February 19, 2015

Big Win at Pullman Historic District, Now a National Monument!

The Administration Building's clock tower was restored after a 1998 fire.

Moments ago, President Obama designated a portion of Chicago’s Pullman Historic District a National Monument, making it the Windy City’s first unit of the National Park Service. The move comes after decades of work to protect and promote the historic neighborhood by community members and supporters who joined elected officials and the president himself to celebrate the announcement in the heart of Pullman this afternoon.

Built in 1880 for laborers of the Pullman Palace Car Company, Pullman quickly became a model for company towns across the nation. The 300-acre community 13 miles south of downtown Chicago includes historic factory buildings, community buildings, and residences. From its divisive labor strike in 1894 to its connection to the first all African-American union in the country, Pullman’s historical significance spans from labor rights to civil rights and from industrial history to urban planning.

Since it was included on our America’s 11 Most Endangered Historic Places list in 1999, the National Trust has worked to celebrate and preserve the Pullman Historic District.

George Pullman, owner of the Pullman Palace Car Company, believed that a safe, attractive location for his business and its town would attract better workers.

In 2014, the Trust included the community in our portfolio of National Treasures. Early that same year, it joined a coalition advocating to include Pullman as a unit of the National Park System. Since then, over 3,000 people took action and contacted their elected officials in support of that goal. Hundreds of others showed their support at a public meeting in August with National Park Service Director Jon Jarvis, and at the 41st annual Historic Pullman House Tour this past October.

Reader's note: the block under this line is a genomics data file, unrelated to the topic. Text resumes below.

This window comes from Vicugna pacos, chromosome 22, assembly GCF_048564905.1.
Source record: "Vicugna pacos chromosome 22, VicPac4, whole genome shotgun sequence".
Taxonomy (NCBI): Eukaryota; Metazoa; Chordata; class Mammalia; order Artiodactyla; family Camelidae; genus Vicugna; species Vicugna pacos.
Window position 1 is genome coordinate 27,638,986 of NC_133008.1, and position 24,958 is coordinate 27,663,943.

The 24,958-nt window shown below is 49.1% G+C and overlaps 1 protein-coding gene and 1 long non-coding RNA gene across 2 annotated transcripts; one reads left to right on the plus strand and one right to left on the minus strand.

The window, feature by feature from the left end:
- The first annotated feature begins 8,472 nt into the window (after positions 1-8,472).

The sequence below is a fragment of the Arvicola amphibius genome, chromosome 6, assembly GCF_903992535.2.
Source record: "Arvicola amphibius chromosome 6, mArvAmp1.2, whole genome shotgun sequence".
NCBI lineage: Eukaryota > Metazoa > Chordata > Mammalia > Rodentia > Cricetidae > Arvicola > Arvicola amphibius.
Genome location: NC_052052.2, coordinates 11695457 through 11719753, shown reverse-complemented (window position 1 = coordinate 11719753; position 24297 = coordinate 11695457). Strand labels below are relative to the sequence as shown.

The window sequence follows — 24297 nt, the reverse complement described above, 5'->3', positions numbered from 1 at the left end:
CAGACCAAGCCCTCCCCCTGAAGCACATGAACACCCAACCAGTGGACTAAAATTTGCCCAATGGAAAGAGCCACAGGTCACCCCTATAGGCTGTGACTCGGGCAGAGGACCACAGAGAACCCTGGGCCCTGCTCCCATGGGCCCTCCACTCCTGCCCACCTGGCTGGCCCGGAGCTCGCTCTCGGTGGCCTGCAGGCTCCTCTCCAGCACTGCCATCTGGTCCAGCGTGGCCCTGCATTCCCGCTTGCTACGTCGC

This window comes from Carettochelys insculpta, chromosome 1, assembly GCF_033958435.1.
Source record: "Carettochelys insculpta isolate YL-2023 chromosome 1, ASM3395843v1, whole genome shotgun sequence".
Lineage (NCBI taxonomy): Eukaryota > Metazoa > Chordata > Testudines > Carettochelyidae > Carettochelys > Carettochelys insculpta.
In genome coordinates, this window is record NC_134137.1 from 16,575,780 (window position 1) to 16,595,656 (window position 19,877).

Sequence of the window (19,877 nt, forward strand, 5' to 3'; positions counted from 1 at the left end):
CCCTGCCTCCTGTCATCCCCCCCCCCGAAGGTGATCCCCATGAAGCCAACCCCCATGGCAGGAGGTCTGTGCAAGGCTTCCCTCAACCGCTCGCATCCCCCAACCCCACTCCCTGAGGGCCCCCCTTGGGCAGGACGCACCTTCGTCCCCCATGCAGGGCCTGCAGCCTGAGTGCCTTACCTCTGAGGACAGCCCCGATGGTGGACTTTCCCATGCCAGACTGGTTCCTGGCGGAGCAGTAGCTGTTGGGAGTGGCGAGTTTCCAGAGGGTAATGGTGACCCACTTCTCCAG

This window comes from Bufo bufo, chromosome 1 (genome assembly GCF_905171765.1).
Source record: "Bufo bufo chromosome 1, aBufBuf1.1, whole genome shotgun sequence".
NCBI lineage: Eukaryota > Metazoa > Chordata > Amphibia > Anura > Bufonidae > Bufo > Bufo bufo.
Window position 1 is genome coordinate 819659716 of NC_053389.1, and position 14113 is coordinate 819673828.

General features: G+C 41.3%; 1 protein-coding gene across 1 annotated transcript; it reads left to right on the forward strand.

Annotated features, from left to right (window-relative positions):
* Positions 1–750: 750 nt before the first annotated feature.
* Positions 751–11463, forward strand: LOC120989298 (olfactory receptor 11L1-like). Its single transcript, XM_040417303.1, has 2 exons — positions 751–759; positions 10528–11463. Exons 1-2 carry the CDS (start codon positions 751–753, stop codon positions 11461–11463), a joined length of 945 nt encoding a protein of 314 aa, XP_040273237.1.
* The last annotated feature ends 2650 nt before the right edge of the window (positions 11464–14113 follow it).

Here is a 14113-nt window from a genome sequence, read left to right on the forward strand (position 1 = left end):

This designation of Pullman has been supported by elected leaders of both the Democratic and Republican parties, including current Governor Bruce Rauner; former Illinois Governor Pat Quinn; Sens. Dick Durbin and Mark Kirk; Chicago Mayor Rahm Emanuel; and Illinois Rep. Robin Kelly.

Today’s designation gives official recognition and protection to what has long been one of our nation’s most significant historic places. Moving forward, Pullman will serve as a model for how urban national parks can attract visitors while boosting economic development.

George Pullman named the town's Hotel Florence after one of his daughters.

A report by the National Parks Conservation Association estimates that by its 10th full year of operation, Pullman National Monument will attract more than 300,000 visitors each year; create 350 jobs annually; pay $15 million in annual wages; and sustain $40 million in economic activity, mostly due to visitor spending.

President Obama’s designation of Pullman marks the 14th time he has used the Antiquities Act to protect places that help tell the story of our diverse national heritage. The Antiquities Act serves as an important preservation and conservation tool, though it is currently under threat in Congress. You can learn more about why we support the Antiquities Act here.

Please join us in celebrating the new Pullman National Monument by thanking President Obama!

Join the movement to save and sustain historic African American places. The African American Cultural Heritage Action Fund will help every American see themselves, their history, and their potential in our collective story and national cultural landscape.

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